Debut author Sullivan, herself an entrepreneur and small-business trainer, enters a crowded category but sets her work apart with its good intentions. Rather than supply the how-to advice commonly found in most be-your-own-boss books, Sullivan explores the motivational aspects of pursuing the entrepreneurial dream while also providing a wealth of business ideas. In the book’s first section, Sullivan offers such entries as “10 traits for entrepreneurial success,” “six benefits and six drawbacks” of being your own boss, and “14 keys to ignite your enthusiasm and passion.” Part 2 digs into the details of where an entrepreneur’s passion may lie. Here, Sullivan walks the reader through “12 areas of opportunity,” including both general and specific conceptual ideas. For example, the first two chapters in this section make a useful distinction between focusing on selling to consumers versus selling to businesses (B2B), while another chapter addresses selling to governments. Other areas key in on current trends that suggest possible areas of business opportunity: e.g., food and family farms, pets and companion animals, assisting seniors and people with disabilities, and “promoting a sustainable future.” A chapter entitled “Serving Needs of the Global Population” puts forth the concept of “social entrepreneurship.” The book’s final section concerns the entrepreneur’s assessment of the viability of a chosen idea. Here, Sullivan lays out a process for idea evaluation, offers helpful advice about how to do market research to determine an idea’s value, and provides an alphabetical listing of “50 Steps to Starting Your Business.” She includes a helpful multipurpose spreadsheet that can be used to rate areas of interest and ends with an extensive resources section. Sullivan applies a refreshing amount of altruism to her choice of categories that should give would-be entrepreneurs a sense of purpose as they consider what direction to take.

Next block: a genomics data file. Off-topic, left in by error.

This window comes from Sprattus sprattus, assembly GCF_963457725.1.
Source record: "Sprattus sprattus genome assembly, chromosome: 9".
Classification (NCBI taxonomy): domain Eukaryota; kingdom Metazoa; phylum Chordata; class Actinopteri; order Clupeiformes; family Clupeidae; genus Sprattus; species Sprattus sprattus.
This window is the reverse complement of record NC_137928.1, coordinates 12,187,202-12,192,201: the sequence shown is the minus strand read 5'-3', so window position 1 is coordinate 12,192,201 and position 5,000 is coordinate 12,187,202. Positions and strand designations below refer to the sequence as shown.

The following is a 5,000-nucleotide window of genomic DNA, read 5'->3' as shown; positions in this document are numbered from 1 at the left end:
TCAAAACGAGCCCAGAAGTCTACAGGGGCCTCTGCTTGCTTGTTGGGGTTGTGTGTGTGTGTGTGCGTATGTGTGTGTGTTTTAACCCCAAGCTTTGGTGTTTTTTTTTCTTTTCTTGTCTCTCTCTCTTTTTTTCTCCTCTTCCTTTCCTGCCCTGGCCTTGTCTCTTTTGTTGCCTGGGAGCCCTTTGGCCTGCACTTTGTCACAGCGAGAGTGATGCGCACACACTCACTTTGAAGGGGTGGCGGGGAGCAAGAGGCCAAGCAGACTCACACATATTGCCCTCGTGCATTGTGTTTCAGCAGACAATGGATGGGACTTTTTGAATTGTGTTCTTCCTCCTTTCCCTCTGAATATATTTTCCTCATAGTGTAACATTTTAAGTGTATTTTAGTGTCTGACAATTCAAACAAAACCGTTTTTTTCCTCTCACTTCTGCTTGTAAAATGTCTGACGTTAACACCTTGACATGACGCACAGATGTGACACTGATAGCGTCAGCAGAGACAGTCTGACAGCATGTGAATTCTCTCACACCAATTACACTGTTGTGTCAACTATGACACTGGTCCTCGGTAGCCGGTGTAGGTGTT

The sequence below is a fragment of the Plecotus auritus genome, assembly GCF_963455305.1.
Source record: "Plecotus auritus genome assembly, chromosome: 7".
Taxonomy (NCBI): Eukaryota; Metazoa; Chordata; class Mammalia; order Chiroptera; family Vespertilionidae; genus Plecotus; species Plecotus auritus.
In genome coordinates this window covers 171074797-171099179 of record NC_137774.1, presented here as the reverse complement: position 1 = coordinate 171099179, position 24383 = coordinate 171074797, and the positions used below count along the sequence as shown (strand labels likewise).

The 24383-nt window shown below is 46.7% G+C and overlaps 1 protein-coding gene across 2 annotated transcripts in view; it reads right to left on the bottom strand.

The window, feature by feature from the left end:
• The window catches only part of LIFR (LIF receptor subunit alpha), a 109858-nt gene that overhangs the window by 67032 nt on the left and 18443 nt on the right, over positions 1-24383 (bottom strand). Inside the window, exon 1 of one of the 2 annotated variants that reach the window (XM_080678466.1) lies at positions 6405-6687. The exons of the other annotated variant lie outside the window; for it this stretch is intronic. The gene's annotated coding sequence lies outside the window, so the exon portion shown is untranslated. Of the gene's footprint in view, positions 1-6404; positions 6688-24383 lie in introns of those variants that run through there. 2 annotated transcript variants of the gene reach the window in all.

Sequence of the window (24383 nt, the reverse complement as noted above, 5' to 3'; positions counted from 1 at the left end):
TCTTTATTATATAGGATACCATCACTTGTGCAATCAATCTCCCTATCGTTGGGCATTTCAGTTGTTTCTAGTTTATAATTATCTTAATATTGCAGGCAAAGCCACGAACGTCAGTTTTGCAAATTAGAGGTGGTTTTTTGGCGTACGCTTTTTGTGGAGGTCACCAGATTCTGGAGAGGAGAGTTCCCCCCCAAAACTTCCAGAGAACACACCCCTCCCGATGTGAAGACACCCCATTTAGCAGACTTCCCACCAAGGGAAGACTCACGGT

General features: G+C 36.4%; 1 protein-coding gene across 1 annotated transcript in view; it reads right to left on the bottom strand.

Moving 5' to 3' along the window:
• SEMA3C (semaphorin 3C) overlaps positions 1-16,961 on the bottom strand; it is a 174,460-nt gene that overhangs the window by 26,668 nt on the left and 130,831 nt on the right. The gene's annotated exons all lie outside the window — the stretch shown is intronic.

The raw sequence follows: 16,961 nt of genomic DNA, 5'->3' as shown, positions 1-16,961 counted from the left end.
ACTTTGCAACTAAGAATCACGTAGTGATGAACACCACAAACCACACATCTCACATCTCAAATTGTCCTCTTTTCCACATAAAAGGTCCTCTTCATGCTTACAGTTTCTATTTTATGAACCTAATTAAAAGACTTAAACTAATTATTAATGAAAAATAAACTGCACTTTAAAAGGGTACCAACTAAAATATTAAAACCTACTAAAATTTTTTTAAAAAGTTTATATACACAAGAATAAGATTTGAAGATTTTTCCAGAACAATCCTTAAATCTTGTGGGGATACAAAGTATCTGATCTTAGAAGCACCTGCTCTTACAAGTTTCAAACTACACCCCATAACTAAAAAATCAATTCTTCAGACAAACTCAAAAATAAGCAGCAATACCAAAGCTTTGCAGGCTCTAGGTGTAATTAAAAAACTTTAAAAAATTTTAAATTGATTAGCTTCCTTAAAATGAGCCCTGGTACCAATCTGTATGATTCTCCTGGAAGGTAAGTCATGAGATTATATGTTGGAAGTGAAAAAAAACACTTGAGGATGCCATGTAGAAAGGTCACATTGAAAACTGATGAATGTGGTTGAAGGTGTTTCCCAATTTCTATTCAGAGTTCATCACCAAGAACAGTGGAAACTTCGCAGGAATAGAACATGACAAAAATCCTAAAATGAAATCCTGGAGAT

Clearly and cogently written, a thought-provoking book that provides useful guidance to entrepreneurial risk takers as well as a treasure trove of potential business ideas.
Book Life by Publishers Weekly
Many people dream about starting their own businesses and working for themselves, but few are confident enough to forgo a steady paycheck and leap into the unknown. Sullivan, a self-admitted serial career reinventor, seeks to increase the odds of success in this in-depth informative guide. The key, she states, is to discover what excites your passion and then match it with a venture. The book consists of three sections, namely “Becoming Your Own Boss,” “12 Areas of Opportunity,” and “Moving Forward.” Sullivan begins with the basics, identifying six benefits and six drawbacks of being the boss, with expanded income potential and enhanced well-being on the upside, and financial uncertainty and no subsidized benefits on the downside. She also explores options for financing that range from traditional investors to crowdfunding. Sullivan goes on to list “14 Keys to Ignite Your Passion and Enthusiasm.” Part Two focuses on categories of industries to explore, such as business-to-business, and goods and services. The last section is perhaps the most crucial, exploring the all-important concept of viability, followed by a lengthy list of resources for new business owners. While Sullivan doesn’t claim to have a roadmap to success, she does arm readers with knowledge that will be handy in getting there.